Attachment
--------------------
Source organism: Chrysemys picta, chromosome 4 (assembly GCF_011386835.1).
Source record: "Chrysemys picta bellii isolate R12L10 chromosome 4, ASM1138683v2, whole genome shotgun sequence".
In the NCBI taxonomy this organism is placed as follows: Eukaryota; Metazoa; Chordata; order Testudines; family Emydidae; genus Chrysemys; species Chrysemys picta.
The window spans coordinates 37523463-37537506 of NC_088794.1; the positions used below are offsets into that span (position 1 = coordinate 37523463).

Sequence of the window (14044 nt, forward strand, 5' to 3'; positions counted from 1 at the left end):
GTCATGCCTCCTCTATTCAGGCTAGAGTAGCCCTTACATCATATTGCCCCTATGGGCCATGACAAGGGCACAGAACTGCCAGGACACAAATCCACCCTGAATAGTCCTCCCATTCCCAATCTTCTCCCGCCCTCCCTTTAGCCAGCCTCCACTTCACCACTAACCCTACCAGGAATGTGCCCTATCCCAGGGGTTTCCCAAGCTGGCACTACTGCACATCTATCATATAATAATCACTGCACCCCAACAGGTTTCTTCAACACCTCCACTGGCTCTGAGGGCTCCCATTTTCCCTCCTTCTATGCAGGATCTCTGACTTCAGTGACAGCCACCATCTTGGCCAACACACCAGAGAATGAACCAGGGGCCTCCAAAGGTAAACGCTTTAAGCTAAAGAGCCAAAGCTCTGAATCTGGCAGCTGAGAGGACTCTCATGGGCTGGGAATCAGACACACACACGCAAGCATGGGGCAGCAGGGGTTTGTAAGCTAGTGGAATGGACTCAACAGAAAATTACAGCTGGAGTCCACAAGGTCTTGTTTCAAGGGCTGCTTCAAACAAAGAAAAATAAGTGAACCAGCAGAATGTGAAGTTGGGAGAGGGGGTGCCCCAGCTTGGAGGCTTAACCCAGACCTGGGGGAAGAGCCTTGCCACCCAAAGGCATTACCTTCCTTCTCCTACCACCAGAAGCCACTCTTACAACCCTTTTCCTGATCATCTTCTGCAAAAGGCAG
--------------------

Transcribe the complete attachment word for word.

Source organism: Chrysemys picta, chromosome 4 (assembly GCF_011386835.1).
Source record: "Chrysemys picta bellii isolate R12L10 chromosome 4, ASM1138683v2, whole genome shotgun sequence".
In the NCBI taxonomy this organism is placed as follows: Eukaryota; Metazoa; Chordata; order Testudines; family Emydidae; genus Chrysemys; species Chrysemys picta.
The window spans coordinates 37523463-37537506 of NC_088794.1; the positions used below are offsets into that span (position 1 = coordinate 37523463).

Sequence of the window (14044 nt, forward strand, 5' to 3'; positions counted from 1 at the left end):
GTCATGCCTCCTCTATTCAGGCTAGAGTAGCCCTTACATCATATTGCCCCTATGGGCCATGACAAGGGCACAGAACTGCCAGGACACAAATCCACCCTGAATAGTCCTCCCATTCCCAATCTTCTCCCGCCCTCCCTTTAGCCAGCCTCCACTTCACCACTAACCCTACCAGGAATGTGCCCTATCCCAGGGGTTTCCCAAGCTGGCACTACTGCACATCTATCATATAATAATCACTGCACCCCAACAGGTTTCTTCAACACCTCCACTGGCTCTGAGGGCTCCCATTTTCCCTCCTTCTATGCAGGATCTCTGACTTCAGTGACAGCCACCATCTTGGCCAACACACCAGAGAATGAACCAGGGGCCTCCAAAGGTAAACGCTTTAAGCTAAAGAGCCAAAGCTCTGAATCTGGCAGCTGAGAGGACTCTCATGGGCTGGGAATCAGACACACACACGCAAGCATGGGGCAGCAGGGGTTTGTAAGCTAGTGGAATGGACTCAACAGAAAATTACAGCTGGAGTCCACAAGGTCTTGTTTCAAGGGCTGCTTCAAACAAAGAAAAATAAGTGAACCAGCAGAATGTGAAGTTGGGAGAGGGGGTGCCCCAGCTTGGAGGCTTAACCCAGACCTGGGGGAAGAGCCTTGCCACCCAAAGGCATTACCTTCCTTCTCCTACCACCAGAAGCCACTCTTACAACCCTTTTCCTGATCATCTTCTGCAAAAGGCAG